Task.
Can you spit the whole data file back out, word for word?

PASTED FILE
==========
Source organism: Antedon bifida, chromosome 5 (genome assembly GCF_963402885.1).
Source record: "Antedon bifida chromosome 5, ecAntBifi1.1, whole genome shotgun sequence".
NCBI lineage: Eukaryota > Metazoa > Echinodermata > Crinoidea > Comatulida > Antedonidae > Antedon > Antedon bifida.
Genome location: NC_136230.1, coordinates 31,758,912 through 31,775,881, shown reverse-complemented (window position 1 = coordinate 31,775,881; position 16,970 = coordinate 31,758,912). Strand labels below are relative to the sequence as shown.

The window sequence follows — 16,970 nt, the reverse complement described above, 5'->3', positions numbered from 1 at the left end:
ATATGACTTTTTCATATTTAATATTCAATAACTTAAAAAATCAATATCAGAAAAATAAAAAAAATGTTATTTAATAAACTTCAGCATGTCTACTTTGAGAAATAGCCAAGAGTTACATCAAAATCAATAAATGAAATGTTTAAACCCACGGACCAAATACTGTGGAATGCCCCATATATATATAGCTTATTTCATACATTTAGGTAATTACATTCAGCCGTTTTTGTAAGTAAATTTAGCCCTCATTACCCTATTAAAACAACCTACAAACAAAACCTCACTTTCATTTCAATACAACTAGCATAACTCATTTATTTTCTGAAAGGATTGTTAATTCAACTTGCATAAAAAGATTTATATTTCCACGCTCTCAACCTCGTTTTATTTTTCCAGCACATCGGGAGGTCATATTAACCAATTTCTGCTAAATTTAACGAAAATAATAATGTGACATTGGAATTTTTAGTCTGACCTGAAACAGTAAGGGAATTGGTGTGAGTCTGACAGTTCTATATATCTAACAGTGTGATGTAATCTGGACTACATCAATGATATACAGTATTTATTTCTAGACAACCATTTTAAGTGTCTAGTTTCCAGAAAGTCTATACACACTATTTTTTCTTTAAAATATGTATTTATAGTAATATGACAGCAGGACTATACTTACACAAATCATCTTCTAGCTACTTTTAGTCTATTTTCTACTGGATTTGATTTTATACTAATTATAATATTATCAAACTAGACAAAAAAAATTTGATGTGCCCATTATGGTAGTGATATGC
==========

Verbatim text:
Source organism: Antedon bifida, chromosome 5 (genome assembly GCF_963402885.1).
Source record: "Antedon bifida chromosome 5, ecAntBifi1.1, whole genome shotgun sequence".
NCBI lineage: Eukaryota > Metazoa > Echinodermata > Crinoidea > Comatulida > Antedonidae > Antedon > Antedon bifida.
Genome location: NC_136230.1, coordinates 31,758,912 through 31,775,881, shown reverse-complemented (window position 1 = coordinate 31,775,881; position 16,970 = coordinate 31,758,912). Strand labels below are relative to the sequence as shown.

The window sequence follows — 16,970 nt, the reverse complement described above, 5'->3', positions numbered from 1 at the left end:
ATATGACTTTTTCATATTTAATATTCAATAACTTAAAAAATCAATATCAGAAAAATAAAAAAAATGTTATTTAATAAACTTCAGCATGTCTACTTTGAGAAATAGCCAAGAGTTACATCAAAATCAATAAATGAAATGTTTAAACCCACGGACCAAATACTGTGGAATGCCCCATATATATATAGCTTATTTCATACATTTAGGTAATTACATTCAGCCGTTTTTGTAAGTAAATTTAGCCCTCATTACCCTATTAAAACAACCTACAAACAAAACCTCACTTTCATTTCAATACAACTAGCATAACTCATTTATTTTCTGAAAGGATTGTTAATTCAACTTGCATAAAAAGATTTATATTTCCACGCTCTCAACCTCGTTTTATTTTTCCAGCACATCGGGAGGTCATATTAACCAATTTCTGCTAAATTTAACGAAAATAATAATGTGACATTGGAATTTTTAGTCTGACCTGAAACAGTAAGGGAATTGGTGTGAGTCTGACAGTTCTATATATCTAACAGTGTGATGTAATCTGGACTACATCAATGATATACAGTATTTATTTCTAGACAACCATTTTAAGTGTCTAGTTTCCAGAAAGTCTATACACACTATTTTTTCTTTAAAATATGTATTTATAGTAATATGACAGCAGGACTATACTTACACAAATCATCTTCTAGCTACTTTTAGTCTATTTTCTACTGGATTTGATTTTATACTAATTATAATATTATCAAACTAGACAAAAAAAATTTGATGTGCCCATTATGGTAGTGATATGC